04.07.2021 Back to News

This Week's Reflection for Hope and Resilience

This is part of a series of weekly messages of hope and resilience that will be made available through Employee Connections and printed copies for those who do not have easy access to computers. Read last week's reflection here.

In my home, there's a wooden sign that says, "Do one thing you enjoy every day." I work to honor that goal every day.

But as time goes on, I’ve expanded this concept to: “Do one thing you don’t want to do every day.” In other words, consider doing what's strongly resisted.

Certainly easier said than done, this notion can bring growth and maturity in unexpected ways. Ignoring or overlooking what you resist often feels like a form of control, but it’s actually closing the door on your higher self. The things I resist are typically not hard or grueling. They’re simply boring and repetitive, and it takes time to see results. So I’m frequently tempted to do them later.

For me, resisting a walk outdoors even though I know it’s good to do or staying on the phone when there are better uses of my time feels like I’m pampering or being easy with myself. But in reality, I’m minimizing my own good because the actions go against what I would really like, such as better health, or more time for life-enhancing activities.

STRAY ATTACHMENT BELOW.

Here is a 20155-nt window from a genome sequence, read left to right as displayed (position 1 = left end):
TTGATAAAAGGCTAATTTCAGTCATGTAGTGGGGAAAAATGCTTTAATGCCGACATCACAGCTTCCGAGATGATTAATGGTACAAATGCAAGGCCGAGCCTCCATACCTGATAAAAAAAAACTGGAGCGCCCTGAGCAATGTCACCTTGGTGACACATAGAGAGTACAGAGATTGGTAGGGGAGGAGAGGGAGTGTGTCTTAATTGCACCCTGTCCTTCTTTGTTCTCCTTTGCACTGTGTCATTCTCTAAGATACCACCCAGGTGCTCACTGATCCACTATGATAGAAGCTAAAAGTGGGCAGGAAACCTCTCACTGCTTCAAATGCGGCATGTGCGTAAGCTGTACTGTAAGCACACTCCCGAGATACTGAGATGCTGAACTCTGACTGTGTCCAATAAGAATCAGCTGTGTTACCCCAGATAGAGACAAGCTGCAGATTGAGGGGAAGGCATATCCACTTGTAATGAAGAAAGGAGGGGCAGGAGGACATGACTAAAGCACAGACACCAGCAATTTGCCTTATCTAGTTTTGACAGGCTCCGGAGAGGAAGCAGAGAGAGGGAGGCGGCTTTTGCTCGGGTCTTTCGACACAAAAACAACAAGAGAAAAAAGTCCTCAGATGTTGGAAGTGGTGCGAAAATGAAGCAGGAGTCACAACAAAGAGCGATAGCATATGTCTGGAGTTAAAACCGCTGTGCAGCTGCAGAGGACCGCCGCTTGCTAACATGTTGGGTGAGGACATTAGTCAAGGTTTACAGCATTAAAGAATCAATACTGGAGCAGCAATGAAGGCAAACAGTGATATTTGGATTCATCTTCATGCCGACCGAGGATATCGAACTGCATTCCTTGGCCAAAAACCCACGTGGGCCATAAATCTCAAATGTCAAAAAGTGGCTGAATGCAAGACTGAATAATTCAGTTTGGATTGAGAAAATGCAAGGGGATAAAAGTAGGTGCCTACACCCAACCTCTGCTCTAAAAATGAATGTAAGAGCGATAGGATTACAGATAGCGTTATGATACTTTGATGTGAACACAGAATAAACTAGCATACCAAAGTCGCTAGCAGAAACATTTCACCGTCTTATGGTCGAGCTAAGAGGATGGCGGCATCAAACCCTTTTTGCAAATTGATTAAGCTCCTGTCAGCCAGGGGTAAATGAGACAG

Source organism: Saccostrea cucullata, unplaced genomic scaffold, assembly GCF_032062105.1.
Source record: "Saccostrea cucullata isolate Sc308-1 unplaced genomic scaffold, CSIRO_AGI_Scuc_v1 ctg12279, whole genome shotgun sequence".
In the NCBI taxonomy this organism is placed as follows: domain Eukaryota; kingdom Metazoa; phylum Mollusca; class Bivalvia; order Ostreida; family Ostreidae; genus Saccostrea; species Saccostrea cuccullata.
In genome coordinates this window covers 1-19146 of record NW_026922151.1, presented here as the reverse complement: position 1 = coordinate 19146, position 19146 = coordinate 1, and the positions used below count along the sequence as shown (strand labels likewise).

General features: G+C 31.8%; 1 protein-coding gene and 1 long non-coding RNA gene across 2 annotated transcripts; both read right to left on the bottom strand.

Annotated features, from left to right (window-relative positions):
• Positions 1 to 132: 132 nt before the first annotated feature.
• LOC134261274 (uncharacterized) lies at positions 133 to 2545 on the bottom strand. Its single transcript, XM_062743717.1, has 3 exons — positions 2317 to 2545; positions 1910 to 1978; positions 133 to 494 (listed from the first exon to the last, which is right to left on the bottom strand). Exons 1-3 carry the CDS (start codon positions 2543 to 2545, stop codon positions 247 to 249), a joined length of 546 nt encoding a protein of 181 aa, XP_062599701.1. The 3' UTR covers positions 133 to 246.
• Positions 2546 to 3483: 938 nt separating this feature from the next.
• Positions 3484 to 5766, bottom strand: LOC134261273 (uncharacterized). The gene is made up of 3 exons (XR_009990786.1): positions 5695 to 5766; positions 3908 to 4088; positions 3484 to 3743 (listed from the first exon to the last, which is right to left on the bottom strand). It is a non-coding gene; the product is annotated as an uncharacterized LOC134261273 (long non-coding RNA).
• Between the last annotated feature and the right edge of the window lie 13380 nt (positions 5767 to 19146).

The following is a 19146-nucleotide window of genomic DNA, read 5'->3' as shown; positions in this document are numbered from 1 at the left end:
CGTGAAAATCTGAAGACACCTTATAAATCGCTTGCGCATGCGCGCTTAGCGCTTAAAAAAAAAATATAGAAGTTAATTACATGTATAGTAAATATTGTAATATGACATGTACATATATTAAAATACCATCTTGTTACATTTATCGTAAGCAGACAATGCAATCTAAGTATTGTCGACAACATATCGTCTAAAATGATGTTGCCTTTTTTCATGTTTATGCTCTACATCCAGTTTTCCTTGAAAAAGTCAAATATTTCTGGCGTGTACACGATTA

Doing what you find difficult opens you up to greater potential while expanding your capacity for new experiences and forms of knowledge. It's like finally opening an exquisite door that you’ve been thinking about knocking on for a long time and finding untapped and dynamic parts of yourself that were there all along.

As I reflect on past challenges, most of them would have been better addressed or even eliminated if I had just accepted temporary inconveniences. The dreaded activities I finally undertook gave me a sense of accomplishment and triumph that empowered me to tackle other obstacles. In doing so, I learned that conquering obstacles helped me to understand the nature of difficulties, and how to manage them.

A distasteful task is like an unopened gift. Once you open and dig into it, what's revealed is a better you.

- Chaplain Crystall Williams, Methodist Hospital

Next week's reflection will be the final weekly installment in this series. Beginning April 14, Methodist chaplains' reflections for hope and resilience will be published in Employee Connections on the second Wednesday of the month.

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We know these are difficult times. If you would like to speak with a chaplain for support, please feel free to reach out.

Methodist Hospital and Methodist Women’s Hospital: Call Operator “0” and ask for the chaplain to be paged.

Methodist Fremont Health: Call Scott Jensen at (402) 290-1408.